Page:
“Mike Pence and the task force have done a great job, but we’re now looking at a little bit of a different form, and that form is safety and opening, and we’ll have a different group probably set up for that,” Trump responded.

Trump also tiptoed around the question of whether he would eventually get a coronavirus vaccination when they are approved for use and become available. He would leave it up to White House doctors to decide, he said.

“I’d be first on line or I’d be last on line or I wouldn’t take it at all. Whatever is best for the country,” Trump said.

Earlier in the day, Trump eagerly defended his highly controversial response to the coronavirus as he left the White House for his trip to Phoenix, in the face of new estimates from public health experts who project a rising number of dead from the pandemic.

“That’s a report with no mitigation,” Trump said about a draft report from a John Hopkins University professor whose work was shared with the Centers for Disease Control and Prevention and circulated inside the administration early this week.

In fact, the report took into consideration decisions made by some state officials to relax social distancing measures and reopen portions of the US economy. But the latest models were not based on a complete cessation of these policies.

A separate projection from the University of Washington’s Institute for Health Metrics and Evaluation also forecast a sharp spike in lives lost: a total of 134,475 deaths in the US by midsummer. That model, however, notes the number of deaths could be as low as 95,092 and as high as 242,890 by August 4, far surpassing recent projections embraced by Trump.

“Models have been very inaccurate,” Trump said, dismissing the latest estimates.

Despite the President’s depiction of his response as essentially flawless, he vowed to block his administration’s top health experts, like Dr. Anthony Fauci, from testifying at congressional hearings where they could presumably echo Trump’s rosy assessments.

“Because the House is a setup,” Trump said about his decision to limit testimony from administration officials such as Fauci, who has occasionally frustrated top White House aides by contradicting Trump with more clinical, science-based remarks on the pandemic.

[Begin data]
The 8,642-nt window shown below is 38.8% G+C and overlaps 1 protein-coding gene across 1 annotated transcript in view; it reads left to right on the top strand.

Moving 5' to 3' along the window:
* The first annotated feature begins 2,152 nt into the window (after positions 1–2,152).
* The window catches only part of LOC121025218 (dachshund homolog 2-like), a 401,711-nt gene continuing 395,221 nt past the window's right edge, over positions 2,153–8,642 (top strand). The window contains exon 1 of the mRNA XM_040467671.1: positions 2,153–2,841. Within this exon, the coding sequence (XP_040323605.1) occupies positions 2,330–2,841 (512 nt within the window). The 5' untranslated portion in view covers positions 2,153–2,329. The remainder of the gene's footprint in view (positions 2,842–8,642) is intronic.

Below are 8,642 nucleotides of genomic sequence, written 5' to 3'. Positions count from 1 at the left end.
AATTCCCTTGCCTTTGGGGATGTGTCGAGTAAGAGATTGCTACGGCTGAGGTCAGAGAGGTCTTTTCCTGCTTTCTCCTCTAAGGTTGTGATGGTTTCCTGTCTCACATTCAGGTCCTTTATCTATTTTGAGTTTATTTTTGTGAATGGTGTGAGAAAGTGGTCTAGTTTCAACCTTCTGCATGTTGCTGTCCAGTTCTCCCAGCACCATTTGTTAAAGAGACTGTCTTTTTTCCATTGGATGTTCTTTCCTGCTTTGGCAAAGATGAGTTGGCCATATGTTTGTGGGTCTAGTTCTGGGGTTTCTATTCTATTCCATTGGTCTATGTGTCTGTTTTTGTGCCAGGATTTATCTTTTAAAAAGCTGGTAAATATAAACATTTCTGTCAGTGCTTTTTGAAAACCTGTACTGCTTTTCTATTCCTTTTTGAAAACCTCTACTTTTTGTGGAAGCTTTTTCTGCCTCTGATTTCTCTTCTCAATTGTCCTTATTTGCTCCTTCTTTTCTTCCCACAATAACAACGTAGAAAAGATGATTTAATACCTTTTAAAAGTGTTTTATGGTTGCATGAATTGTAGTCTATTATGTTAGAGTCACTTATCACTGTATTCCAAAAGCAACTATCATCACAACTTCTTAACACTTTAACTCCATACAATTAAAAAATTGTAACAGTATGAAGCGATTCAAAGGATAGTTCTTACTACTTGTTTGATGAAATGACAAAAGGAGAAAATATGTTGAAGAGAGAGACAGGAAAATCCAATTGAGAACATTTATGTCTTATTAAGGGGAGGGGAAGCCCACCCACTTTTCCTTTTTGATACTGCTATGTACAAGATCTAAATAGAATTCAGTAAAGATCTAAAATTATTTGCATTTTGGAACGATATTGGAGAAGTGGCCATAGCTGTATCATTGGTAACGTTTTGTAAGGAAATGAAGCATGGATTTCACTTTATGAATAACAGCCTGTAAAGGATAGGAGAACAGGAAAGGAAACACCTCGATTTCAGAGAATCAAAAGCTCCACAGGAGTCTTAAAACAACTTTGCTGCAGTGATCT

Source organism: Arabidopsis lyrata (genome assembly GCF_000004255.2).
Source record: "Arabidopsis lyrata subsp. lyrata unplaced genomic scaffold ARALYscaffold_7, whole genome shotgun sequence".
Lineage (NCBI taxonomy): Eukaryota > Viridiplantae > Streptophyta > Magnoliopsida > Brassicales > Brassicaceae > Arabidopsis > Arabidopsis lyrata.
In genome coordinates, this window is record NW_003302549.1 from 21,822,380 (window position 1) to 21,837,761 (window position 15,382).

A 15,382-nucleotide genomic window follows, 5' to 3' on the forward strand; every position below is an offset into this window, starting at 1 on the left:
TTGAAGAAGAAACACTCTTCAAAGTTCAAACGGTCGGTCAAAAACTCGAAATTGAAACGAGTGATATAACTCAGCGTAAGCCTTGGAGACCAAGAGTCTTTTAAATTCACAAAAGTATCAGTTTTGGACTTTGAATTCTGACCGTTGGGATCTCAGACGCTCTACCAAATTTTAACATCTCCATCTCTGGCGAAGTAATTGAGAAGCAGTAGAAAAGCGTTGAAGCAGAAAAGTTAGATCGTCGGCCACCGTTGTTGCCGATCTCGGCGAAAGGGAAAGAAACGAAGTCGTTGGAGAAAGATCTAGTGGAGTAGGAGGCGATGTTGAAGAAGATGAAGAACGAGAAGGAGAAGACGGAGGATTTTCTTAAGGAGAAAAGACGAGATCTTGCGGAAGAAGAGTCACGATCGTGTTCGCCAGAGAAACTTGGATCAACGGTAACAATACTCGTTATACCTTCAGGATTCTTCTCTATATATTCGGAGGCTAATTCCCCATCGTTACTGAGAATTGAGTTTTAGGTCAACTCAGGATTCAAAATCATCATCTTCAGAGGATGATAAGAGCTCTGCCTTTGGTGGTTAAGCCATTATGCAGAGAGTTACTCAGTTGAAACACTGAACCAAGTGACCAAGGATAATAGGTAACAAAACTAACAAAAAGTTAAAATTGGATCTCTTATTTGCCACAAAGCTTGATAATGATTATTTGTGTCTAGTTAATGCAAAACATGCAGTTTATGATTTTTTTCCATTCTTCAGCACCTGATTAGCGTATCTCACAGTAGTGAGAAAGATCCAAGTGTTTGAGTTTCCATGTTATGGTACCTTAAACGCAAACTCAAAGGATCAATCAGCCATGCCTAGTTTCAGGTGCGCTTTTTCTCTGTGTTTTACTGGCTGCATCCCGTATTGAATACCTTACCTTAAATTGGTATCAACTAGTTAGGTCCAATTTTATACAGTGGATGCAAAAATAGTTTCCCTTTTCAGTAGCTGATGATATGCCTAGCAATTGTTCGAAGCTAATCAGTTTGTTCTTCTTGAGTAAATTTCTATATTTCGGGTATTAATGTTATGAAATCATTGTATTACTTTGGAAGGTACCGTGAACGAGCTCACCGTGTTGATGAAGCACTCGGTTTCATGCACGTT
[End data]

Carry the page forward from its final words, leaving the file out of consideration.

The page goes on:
“The House is a bunch of Trump haters,” the President added.

Trump left Washington clearly agitated by a new advertisement produced by a group of “Never Trump” Republicans who borrowed from an iconic 1984 “Morning in America” reelection spot for President Ronald Reagan. “The Lincoln Project” ad, titled “Mourning in America,” depicts a virus-ravaged US economy and an out-of-touch Trump.

“I would change the name to ‘The Loser Project,’ ” Trump said, attacking members of the group, including Washington attorney George Conway, husband of White House counselor Kellyanne Conway.

“Kellyanne must have done a big number on him,” Trump said derisively.

As for his speech at the Honeywell facility, Trump delivered fairly standard remarks for a presidential speech.

“We will vanquish the virus,” Trump told the crowd.

But the event had plenty of campaign overtones. At one point, a worker took to the podium to praise Trump, just as his supporters do at the President’s campaign rallies.

“All Latinos are going to vote for you,” the unidentified man told Trump.

As the event ended, White House staffers cranked up a song by The Rolling Stones, another staple of Trump’s rallies.

Despite the grim task ahead for the President, he was in campaign mode.

“It basically was a rally,” one White House staffer quipped to a reporter about the music.